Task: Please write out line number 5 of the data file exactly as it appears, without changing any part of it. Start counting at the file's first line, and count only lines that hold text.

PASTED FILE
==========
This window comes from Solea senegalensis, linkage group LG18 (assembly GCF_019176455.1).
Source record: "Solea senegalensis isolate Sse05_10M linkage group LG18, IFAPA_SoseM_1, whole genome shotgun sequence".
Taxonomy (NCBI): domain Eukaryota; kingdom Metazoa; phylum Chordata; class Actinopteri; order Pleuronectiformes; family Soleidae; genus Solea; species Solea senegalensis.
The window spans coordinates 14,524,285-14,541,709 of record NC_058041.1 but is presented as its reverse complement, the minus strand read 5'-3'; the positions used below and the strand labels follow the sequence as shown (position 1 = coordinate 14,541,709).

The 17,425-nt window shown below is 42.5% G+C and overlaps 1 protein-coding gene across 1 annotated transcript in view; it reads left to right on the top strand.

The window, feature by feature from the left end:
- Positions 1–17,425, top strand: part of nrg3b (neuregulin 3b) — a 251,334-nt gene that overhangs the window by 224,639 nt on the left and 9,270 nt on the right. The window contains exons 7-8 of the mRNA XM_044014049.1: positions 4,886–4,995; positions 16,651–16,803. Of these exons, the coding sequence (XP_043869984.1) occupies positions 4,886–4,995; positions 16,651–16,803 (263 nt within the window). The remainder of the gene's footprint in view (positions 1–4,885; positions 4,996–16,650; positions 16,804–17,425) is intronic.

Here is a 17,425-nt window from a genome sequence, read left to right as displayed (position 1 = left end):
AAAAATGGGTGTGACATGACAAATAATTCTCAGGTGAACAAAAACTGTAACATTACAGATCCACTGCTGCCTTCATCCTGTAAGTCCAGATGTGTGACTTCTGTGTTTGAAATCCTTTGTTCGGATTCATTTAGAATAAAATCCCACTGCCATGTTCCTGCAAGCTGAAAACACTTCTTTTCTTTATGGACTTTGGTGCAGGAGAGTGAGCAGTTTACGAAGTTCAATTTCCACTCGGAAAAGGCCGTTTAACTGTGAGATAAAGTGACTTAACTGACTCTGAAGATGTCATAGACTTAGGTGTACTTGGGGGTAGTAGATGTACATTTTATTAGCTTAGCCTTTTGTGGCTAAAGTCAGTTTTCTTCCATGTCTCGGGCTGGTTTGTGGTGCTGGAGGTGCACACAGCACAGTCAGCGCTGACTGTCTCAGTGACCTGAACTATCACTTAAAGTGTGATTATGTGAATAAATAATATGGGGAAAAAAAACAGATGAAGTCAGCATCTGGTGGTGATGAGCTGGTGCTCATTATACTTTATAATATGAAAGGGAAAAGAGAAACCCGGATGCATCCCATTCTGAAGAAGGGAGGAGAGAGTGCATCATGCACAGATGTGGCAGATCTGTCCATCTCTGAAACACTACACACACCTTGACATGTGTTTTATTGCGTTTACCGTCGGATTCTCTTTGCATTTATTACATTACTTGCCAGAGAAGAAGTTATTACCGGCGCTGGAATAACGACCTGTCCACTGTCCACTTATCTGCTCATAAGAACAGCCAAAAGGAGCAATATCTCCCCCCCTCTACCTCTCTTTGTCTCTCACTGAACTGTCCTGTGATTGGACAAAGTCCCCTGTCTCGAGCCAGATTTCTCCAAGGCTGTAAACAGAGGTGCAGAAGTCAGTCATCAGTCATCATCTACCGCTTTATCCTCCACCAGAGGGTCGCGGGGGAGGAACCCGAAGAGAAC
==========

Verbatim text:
The 17,425-nt window shown below is 42.5% G+C and overlaps 1 protein-coding gene across 1 annotated transcript in view; it reads left to right on the top strand.